Snowmelt expected to bring water levels upPublished 11:00am Tuesday, April 2, 2013
Fall drought conditions left many lawns brown and lakes lower than usual. But with this winter’s snowfall, lower lake levels may return to previous normal levels or higher.
“Lake levels dropped late last summer and fall due to low precipitation and evaporation,” said DNR Hydrologist Julie Aadland. “Lake levels will rebound this spring with runoff. Some landlocked lakes, those without outlets, may experience water levels that are higher than desirable again this spring.”
Aadland, who has been with the DNR for 22 years, said the reversal from last summer will mean plenty of water entering the Otter Tail River Watershed. With residents in the Fargo-Moorhead area preparing for flooding, Aadland said that any flooding in Otter Tail County and the surrounding area should be under control.
“There is a considerable amount of water in the snowpack,” said Aadland. “We are fortunate in the Otter Tail River Watershed to have many lakes and wetlands that provide storage for runoff water. The storage attenuates flow and reduces peak flows. Flooding in the Otter Tail River watershed upstream of Orwell Reservoir should be localized and related primarily to overland runoff during the spring snow melt.”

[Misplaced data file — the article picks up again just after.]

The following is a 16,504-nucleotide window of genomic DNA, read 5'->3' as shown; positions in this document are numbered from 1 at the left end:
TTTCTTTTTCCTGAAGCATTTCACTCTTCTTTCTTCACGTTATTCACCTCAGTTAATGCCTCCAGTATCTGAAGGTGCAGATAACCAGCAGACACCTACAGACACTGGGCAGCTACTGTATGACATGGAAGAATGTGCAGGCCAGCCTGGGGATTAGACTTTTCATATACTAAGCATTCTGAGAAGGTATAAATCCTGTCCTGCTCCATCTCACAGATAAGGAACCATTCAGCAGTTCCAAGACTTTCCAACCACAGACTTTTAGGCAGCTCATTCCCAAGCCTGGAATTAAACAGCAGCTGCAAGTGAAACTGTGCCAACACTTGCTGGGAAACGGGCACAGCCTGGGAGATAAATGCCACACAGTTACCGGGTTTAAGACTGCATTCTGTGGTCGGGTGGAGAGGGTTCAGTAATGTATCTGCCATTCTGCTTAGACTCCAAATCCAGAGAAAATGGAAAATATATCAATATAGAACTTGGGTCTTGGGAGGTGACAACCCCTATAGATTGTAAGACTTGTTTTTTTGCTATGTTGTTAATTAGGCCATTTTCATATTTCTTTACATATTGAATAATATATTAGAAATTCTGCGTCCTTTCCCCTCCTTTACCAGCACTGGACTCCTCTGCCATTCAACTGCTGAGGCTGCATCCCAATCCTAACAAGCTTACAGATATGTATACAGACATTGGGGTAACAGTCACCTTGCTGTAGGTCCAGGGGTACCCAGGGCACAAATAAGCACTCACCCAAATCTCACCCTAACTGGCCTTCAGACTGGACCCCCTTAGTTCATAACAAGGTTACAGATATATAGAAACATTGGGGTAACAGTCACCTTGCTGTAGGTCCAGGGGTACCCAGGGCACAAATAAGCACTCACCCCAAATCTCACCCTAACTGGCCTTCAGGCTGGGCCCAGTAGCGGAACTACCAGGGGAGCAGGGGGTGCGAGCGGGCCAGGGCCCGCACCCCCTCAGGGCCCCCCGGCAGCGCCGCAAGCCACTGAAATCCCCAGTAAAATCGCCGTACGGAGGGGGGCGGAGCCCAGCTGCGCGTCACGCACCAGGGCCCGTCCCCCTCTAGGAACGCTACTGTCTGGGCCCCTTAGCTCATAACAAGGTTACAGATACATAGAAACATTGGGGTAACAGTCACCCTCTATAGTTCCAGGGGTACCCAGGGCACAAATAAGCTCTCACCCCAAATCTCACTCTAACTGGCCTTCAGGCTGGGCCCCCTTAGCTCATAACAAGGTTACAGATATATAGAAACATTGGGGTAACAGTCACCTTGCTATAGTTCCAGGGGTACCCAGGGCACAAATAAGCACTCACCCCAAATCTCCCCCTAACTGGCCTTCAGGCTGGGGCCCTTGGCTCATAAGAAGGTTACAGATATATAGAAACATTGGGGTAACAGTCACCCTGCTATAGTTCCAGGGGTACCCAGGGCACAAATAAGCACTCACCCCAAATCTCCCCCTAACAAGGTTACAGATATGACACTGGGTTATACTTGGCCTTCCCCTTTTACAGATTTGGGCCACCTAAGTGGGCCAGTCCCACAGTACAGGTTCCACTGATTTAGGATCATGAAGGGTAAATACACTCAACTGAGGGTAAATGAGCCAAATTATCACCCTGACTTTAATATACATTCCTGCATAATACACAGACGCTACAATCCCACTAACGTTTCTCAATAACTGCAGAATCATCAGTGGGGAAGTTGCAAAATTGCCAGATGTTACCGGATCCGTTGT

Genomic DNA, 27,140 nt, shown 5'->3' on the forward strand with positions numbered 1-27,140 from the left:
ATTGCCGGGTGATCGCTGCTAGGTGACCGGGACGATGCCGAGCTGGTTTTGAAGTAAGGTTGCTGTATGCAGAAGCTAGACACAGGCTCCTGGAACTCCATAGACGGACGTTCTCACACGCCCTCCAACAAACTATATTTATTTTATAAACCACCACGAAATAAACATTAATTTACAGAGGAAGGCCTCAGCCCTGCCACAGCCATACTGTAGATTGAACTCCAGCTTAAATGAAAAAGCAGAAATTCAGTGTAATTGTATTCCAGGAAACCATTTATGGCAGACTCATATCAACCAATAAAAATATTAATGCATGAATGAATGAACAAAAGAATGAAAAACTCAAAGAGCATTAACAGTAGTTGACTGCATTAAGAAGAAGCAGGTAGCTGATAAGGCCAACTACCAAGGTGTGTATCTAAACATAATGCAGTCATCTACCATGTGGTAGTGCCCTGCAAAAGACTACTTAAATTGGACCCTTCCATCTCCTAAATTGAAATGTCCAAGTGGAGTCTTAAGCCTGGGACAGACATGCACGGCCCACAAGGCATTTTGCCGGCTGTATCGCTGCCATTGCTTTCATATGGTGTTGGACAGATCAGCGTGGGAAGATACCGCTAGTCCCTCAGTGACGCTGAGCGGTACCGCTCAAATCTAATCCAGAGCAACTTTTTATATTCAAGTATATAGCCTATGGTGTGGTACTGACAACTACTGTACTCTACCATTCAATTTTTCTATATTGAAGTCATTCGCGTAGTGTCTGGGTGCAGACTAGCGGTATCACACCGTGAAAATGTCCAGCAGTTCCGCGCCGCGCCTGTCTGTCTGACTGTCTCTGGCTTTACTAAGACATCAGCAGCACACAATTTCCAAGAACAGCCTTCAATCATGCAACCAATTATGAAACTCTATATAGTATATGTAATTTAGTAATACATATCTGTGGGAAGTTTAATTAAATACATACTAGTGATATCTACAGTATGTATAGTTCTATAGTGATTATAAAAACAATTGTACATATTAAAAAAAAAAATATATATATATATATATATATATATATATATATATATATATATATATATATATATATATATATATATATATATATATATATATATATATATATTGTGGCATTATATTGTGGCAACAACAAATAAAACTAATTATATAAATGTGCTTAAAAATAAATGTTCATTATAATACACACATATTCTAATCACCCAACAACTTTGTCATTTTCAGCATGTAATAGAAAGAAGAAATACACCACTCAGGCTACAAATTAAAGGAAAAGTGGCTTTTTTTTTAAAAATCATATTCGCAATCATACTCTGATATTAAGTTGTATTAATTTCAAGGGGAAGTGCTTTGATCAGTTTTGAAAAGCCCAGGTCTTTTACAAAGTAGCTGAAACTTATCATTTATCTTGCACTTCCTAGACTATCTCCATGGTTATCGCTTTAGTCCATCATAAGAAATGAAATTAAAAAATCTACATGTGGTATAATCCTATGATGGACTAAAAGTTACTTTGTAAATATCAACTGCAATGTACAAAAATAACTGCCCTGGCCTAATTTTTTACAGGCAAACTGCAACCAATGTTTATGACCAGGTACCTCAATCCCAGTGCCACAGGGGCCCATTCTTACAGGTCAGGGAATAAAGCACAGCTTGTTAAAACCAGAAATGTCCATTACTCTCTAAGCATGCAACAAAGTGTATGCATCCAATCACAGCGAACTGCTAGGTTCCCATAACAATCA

While Aadland and the DNR can determine water levels by gauging the amount of snow on the ground, any high water after the spring will come as a result of the summer’s weather conditions.
“The extent of flooding will depend on the rate of melt and the amount of precipitation we receive during the melt,” said Aadland. “Lake levels are directly related to precipitation patterns. Future lake level conditions will largely depend on rainfall amounts, but it appears that drought conditions are expected to lessen this spring.”
The DNR keeps track of water levels on many of the lakes in the area. With an extensive record dating back several decades, Aadland said some of the information that the DNR collects is available to residents and lake property owners online.
“We have an extensive database of water levels going back to the 1930s on some lakes,” said Aadland. “Some of this information can be found on our website under the ‘LakeFinder’ application. We use the information to evaluate current lake conditions in the context of historical lake levels. The information can be used to better understand the hydrologic cycle and hydrology of a watershed.”